Carbon capture and storage (CCS) is the most viable option to reduce CO2 emissions from power plants while continuing the use of fossil fuels required to satisfy the increasing energy demand. However, CCS is an energy intensive process, and demands additional energy, chemicals and infrastructure. The capture processes may also have certain direct emissions to air (NH3, aldehydes, solvent vapor etc.) and generate solid wastes from degradation byproducts. A trade-off in environmental impacts is expected, and with the large-scale application of CCS needed to make any significant reduction in CO2 emissions, these potential trade-offs can become enormous in magnitude. Therefore a systematic process of evaluation of complete life cycle for all available CCS options and large-scale CCS deployment scenarios is needed. Life Cycle Assessment (LCA) methodology is well-established and best suited for such analysis. Methodology of hybrid life cycle assessment is used in this work and methodological developments are made to build-up simple approaches for evaluation of future CCS systems and scenarios. The thesis also extends the result presentation to more comprehensible damage indicators and evaluates control potentials for human health, ecosystem damage and resource depletion for the technology. The results of the study shows that the CCS systems achieve significant reduction in global warming impact but have multiple environmental trade-offs depending on the technology. These trade-offs are mainly due to energy penalty from capture process, infrastructure development and waste treatment processes. Damage assessment shows that the CCS systems greatly reduce human health damage and ecosystem damage by mitigating the climate change impact while increasing the resource consumption. Scenario assessment results show the clear advantage of global CCS integration scenarios over the Baseline scenario having significantly lower impact potential scores for all impact and damage categories from fossil-based electricity production. This thesis thus illustrates the assessment of a novel technology, its overall benefits and damages, development potentials and the implications of its large scale application.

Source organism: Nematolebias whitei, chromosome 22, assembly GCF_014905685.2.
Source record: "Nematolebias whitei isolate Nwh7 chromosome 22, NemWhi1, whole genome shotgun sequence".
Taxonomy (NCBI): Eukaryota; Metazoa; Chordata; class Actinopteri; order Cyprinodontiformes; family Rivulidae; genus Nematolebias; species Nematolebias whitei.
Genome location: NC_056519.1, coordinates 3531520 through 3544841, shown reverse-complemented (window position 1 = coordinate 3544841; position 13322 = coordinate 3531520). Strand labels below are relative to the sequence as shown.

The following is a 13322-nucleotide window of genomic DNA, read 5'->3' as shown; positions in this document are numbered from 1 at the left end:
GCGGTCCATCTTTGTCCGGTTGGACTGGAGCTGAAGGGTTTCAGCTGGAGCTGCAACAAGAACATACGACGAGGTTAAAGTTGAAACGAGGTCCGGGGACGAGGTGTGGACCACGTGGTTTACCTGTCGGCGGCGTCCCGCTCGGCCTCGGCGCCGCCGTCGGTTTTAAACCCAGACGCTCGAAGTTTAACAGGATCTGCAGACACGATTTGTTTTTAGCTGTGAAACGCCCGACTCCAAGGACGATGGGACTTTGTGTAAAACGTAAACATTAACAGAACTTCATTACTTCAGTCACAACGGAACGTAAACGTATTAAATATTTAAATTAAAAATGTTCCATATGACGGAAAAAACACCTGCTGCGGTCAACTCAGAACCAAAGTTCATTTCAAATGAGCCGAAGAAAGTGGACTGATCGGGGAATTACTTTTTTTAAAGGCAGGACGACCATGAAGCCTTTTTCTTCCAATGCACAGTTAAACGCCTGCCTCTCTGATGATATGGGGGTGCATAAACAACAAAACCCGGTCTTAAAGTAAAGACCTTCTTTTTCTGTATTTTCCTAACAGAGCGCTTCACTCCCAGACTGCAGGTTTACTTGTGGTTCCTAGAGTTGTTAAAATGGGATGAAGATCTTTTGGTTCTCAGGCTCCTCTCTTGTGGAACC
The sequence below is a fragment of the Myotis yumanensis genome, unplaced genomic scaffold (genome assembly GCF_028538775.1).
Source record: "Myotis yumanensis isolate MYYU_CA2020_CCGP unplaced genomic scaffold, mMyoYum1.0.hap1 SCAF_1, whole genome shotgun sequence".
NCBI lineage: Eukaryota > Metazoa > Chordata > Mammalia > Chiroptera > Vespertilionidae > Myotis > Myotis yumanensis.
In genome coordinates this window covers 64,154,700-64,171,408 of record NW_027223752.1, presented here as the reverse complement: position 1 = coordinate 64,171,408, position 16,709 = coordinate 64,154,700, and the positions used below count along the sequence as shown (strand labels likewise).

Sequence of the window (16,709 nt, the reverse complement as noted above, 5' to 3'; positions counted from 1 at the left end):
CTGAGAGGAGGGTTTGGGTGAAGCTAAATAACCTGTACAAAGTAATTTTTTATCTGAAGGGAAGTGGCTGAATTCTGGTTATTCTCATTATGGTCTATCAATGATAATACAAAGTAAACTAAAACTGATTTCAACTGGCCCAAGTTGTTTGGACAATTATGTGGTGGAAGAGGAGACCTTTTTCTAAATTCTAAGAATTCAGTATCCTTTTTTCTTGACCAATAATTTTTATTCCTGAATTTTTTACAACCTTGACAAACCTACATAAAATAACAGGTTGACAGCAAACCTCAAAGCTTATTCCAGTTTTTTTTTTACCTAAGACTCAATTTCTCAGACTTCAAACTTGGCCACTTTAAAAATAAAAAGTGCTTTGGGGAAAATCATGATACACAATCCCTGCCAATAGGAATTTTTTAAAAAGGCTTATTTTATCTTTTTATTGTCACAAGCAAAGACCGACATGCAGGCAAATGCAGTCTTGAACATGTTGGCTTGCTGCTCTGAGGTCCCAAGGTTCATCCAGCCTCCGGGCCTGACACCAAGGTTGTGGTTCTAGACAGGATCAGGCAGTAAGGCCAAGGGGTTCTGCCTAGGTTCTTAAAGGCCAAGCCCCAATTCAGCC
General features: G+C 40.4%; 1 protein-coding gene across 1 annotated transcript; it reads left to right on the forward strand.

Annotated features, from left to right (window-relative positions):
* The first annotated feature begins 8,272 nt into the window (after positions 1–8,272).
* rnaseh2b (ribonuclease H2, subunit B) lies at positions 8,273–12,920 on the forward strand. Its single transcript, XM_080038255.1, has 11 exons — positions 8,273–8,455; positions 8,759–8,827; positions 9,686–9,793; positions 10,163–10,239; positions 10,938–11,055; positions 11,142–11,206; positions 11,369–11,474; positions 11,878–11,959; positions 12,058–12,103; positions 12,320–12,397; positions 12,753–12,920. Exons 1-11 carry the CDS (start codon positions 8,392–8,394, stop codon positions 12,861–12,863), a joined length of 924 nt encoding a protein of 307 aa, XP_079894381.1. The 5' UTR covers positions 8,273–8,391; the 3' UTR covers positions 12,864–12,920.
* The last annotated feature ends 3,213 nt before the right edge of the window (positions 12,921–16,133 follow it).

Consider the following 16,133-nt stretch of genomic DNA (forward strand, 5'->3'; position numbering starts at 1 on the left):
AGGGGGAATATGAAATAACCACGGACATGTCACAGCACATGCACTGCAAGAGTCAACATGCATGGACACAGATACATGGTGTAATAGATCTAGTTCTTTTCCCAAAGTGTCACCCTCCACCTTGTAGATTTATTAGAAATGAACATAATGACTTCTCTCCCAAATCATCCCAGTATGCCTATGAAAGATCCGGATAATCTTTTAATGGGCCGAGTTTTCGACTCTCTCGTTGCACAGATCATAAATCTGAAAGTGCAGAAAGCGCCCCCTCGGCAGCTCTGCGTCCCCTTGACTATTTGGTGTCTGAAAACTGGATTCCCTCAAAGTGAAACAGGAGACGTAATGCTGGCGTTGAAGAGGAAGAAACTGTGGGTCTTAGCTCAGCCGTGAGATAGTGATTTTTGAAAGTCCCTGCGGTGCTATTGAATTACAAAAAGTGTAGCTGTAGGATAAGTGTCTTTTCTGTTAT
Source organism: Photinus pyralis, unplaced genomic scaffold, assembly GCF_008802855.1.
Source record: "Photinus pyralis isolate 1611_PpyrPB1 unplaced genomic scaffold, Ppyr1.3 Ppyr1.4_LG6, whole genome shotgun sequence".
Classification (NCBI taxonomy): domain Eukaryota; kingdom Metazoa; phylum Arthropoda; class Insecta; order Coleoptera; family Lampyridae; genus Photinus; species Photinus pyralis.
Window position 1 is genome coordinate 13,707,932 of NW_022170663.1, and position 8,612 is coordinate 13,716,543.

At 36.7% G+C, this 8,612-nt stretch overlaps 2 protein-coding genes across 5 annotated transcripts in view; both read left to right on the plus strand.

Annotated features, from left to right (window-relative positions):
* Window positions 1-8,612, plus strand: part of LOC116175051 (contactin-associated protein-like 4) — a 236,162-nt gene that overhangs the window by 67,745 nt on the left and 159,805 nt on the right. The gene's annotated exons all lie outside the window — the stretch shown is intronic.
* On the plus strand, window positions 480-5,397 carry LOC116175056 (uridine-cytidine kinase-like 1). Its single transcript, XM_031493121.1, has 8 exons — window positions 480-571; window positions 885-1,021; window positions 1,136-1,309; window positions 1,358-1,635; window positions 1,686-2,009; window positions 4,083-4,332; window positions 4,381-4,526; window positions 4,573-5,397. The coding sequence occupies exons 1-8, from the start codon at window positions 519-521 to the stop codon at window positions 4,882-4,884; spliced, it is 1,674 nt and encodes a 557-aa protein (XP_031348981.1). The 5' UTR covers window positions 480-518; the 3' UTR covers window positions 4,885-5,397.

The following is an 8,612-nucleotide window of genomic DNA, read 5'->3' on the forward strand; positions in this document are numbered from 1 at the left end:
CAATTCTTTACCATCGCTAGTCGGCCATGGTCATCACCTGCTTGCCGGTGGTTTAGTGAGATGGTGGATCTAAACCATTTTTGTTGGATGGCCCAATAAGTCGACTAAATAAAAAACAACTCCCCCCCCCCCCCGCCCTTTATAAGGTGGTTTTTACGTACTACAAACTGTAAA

Norwegian University of Science and Technology
Prof. Edgar G. Hertwich, Prof. Anders H. Strømman, Prof. Olav Bolland